First of all, the safety bit. It cannot be stressed enough about the importance of a life jacket. By which I don’t mean the flimsy buoyancy aids that might suffice down the local lido on a calm summers day, but a proper adult sized 150N minimum life jacket, either foam filled one or self inflating compact. There are also available 270N life jackets designed for offshore fishing and working, which are preferential where winter clothing and heavy boots are likely to be worn. My personal preference is for the self inflating type, coupled with a flotation suit for winter use which affords another 80N on top of the life jacket. These suits are designed for offshore use, complying with various stringent safety requirements, and come in drab green or fashionable camo instead of the flouro ‘yellow pop up’ varieties favoured by sea anglers. Regardless, the main functional point of your life jacket is to turn you face upwards in the worst case scenario of falling and knocking yourself out. Spare gas canisters are another key item, and it pays to test your life jacket at least once a season, it also familiarises you with the explosion of the canister going off, possibly preventing additional fright and panic. Water is mostly cold as well as wet, and the danger of hypothermia is very real after overcoming the primary danger of drowning. Fall in around February time and you have literally seconds to get out of the water. That’s enough lecturing, now on to the practical bit. But please spare a moment to think about those who have sadly passed.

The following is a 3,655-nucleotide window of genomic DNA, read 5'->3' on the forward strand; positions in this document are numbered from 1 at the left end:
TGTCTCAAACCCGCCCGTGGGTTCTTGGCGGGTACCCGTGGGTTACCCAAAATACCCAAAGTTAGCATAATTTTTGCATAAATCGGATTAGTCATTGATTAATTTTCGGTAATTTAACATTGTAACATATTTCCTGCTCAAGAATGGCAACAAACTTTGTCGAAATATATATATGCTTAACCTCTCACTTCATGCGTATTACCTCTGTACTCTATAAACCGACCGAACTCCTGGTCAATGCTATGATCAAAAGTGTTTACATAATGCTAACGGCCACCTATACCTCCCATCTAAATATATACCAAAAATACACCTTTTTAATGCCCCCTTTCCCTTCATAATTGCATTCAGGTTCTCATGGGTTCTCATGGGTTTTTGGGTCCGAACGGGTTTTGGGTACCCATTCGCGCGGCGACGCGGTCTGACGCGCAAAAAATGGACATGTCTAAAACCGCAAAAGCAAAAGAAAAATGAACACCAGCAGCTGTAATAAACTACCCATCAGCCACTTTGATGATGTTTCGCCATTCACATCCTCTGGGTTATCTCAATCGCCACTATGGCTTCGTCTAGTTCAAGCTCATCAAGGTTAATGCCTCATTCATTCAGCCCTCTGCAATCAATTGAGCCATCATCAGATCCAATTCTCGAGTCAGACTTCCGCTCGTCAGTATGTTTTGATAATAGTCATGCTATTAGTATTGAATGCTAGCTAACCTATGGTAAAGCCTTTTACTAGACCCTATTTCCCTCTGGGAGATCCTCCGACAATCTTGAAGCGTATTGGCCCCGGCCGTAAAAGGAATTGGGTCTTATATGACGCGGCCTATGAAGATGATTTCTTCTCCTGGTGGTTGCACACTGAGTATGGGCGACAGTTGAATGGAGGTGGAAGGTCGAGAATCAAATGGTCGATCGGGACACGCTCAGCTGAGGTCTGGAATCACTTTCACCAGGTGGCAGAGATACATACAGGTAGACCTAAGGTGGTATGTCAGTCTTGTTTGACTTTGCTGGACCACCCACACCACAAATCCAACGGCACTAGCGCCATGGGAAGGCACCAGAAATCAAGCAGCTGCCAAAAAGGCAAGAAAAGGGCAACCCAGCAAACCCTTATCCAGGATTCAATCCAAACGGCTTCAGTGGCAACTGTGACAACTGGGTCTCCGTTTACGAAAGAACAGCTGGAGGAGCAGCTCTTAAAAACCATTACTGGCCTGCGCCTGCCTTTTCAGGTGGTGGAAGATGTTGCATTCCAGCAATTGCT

For today’s carp angler hoping to get afloat on a gravel pit, a comprehensive selection of kit is required to fish effectively with the use of a boat. These being: